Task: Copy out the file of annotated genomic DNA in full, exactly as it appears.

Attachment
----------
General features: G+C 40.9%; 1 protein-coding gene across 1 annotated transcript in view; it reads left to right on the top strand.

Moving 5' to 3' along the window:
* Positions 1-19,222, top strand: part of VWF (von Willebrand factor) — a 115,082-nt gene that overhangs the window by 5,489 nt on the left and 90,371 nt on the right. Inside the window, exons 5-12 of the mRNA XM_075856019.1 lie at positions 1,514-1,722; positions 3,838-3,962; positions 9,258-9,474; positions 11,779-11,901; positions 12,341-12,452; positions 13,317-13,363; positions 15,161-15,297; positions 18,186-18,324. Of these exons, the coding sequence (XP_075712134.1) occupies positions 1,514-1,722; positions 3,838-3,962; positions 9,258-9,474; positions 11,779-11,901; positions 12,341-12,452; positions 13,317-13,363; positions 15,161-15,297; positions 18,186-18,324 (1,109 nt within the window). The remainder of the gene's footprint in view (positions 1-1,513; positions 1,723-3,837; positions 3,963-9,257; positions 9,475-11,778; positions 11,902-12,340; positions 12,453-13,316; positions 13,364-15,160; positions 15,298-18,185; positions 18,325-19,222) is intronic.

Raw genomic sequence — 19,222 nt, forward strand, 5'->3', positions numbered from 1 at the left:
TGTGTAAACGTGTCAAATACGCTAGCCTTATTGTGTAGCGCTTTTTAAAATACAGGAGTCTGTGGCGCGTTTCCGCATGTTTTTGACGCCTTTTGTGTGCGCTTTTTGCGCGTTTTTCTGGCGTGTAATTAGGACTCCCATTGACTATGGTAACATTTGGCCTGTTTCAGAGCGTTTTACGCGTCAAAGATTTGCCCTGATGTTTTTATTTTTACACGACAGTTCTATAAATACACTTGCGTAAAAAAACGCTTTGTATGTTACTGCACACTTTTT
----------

General features: G+C 40.9%; 1 protein-coding gene across 1 annotated transcript in view; it reads left to right on the top strand.

Moving 5' to 3' along the window:
* Positions 1-19,222, top strand: part of VWF (von Willebrand factor) — a 115,082-nt gene that overhangs the window by 5,489 nt on the left and 90,371 nt on the right. Inside the window, exons 5-12 of the mRNA XM_075856019.1 lie at positions 1,514-1,722; positions 3,838-3,962; positions 9,258-9,474; positions 11,779-11,901; positions 12,341-12,452; positions 13,317-13,363; positions 15,161-15,297; positions 18,186-18,324. Of these exons, the coding sequence (XP_075712134.1) occupies positions 1,514-1,722; positions 3,838-3,962; positions 9,258-9,474; positions 11,779-11,901; positions 12,341-12,452; positions 13,317-13,363; positions 15,161-15,297; positions 18,186-18,324 (1,109 nt within the window). The remainder of the gene's footprint in view (positions 1-1,513; positions 1,723-3,837; positions 3,963-9,257; positions 9,475-11,778; positions 11,902-12,340; positions 12,453-13,316; positions 13,364-15,160; positions 15,298-18,185; positions 18,325-19,222) is intronic.

Raw genomic sequence — 19,222 nt, forward strand, 5'->3', positions numbered from 1 at the left:
TGTGTAAACGTGTCAAATACGCTAGCCTTATTGTGTAGCGCTTTTTAAAATACAGGAGTCTGTGGCGCGTTTCCGCATGTTTTTGACGCCTTTTGTGTGCGCTTTTTGCGCGTTTTTCTGGCGTGTAATTAGGACTCCCATTGACTATGGTAACATTTGGCCTGTTTCAGAGCGTTTTACGCGTCAAAGATTTGCCCTGATGTTTTTATTTTTACACGACAGTTCTATAAATACACTTGCGTAAAAAAACGCTTTGTATGTTACTGCACACTTTTT